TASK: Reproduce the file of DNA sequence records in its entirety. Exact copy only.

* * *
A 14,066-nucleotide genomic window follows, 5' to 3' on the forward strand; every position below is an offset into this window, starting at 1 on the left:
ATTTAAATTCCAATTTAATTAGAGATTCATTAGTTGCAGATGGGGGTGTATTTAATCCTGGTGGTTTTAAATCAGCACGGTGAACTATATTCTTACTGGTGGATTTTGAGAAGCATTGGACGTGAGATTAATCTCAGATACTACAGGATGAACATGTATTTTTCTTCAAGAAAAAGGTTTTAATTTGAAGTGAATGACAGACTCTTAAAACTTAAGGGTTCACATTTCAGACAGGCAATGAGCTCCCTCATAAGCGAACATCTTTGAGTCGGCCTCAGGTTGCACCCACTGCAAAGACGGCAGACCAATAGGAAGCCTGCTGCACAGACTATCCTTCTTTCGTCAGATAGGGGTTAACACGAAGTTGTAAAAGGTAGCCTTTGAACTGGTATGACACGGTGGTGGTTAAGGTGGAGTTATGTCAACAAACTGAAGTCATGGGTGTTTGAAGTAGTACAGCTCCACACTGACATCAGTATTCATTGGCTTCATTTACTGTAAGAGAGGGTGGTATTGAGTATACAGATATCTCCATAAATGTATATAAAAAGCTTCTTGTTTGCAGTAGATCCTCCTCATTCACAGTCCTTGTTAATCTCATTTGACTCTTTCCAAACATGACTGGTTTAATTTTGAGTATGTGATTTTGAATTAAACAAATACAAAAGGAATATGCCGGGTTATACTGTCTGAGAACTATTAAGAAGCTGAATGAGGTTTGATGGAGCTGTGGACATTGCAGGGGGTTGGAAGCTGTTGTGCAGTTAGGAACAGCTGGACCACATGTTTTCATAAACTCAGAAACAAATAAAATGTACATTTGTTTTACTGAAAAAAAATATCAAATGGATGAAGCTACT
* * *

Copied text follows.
A 14,066-nucleotide genomic window follows, 5' to 3' on the forward strand; every position below is an offset into this window, starting at 1 on the left:
ATTTAAATTCCAATTTAATTAGAGATTCATTAGTTGCAGATGGGGGTGTATTTAATCCTGGTGGTTTTAAATCAGCACGGTGAACTATATTCTTACTGGTGGATTTTGAGAAGCATTGGACGTGAGATTAATCTCAGATACTACAGGATGAACATGTATTTTTCTTCAAGAAAAAGGTTTTAATTTGAAGTGAATGACAGACTCTTAAAACTTAAGGGTTCACATTTCAGACAGGCAATGAGCTCCCTCATAAGCGAACATCTTTGAGTCGGCCTCAGGTTGCACCCACTGCAAAGACGGCAGACCAATAGGAAGCCTGCTGCACAGACTATCCTTCTTTCGTCAGATAGGGGTTAACACGAAGTTGTAAAAGGTAGCCTTTGAACTGGTATGACACGGTGGTGGTTAAGGTGGAGTTATGTCAACAAACTGAAGTCATGGGTGTTTGAAGTAGTACAGCTCCACACTGACATCAGTATTCATTGGCTTCATTTACTGTAAGAGAGGGTGGTATTGAGTATACAGATATCTCCATAAATGTATATAAAAAGCTTCTTGTTTGCAGTAGATCCTCCTCATTCACAGTCCTTGTTAATCTCATTTGACTCTTTCCAAACATGACTGGTTTAATTTTGAGTATGTGATTTTGAATTAAACAAATACAAAAGGAATATGCCGGGTTATACTGTCTGAGAACTATTAAGAAGCTGAATGAGGTTTGATGGAGCTGTGGACATTGCAGGGGGTTGGAAGCTGTTGTGCAGTTAGGAACAGCTGGACCACATGTTTTCATAAACTCAGAAACAAATAAAATGTACATTTGTTTTACTGAAAAAAAATATCAAATGGATGAAGCTACT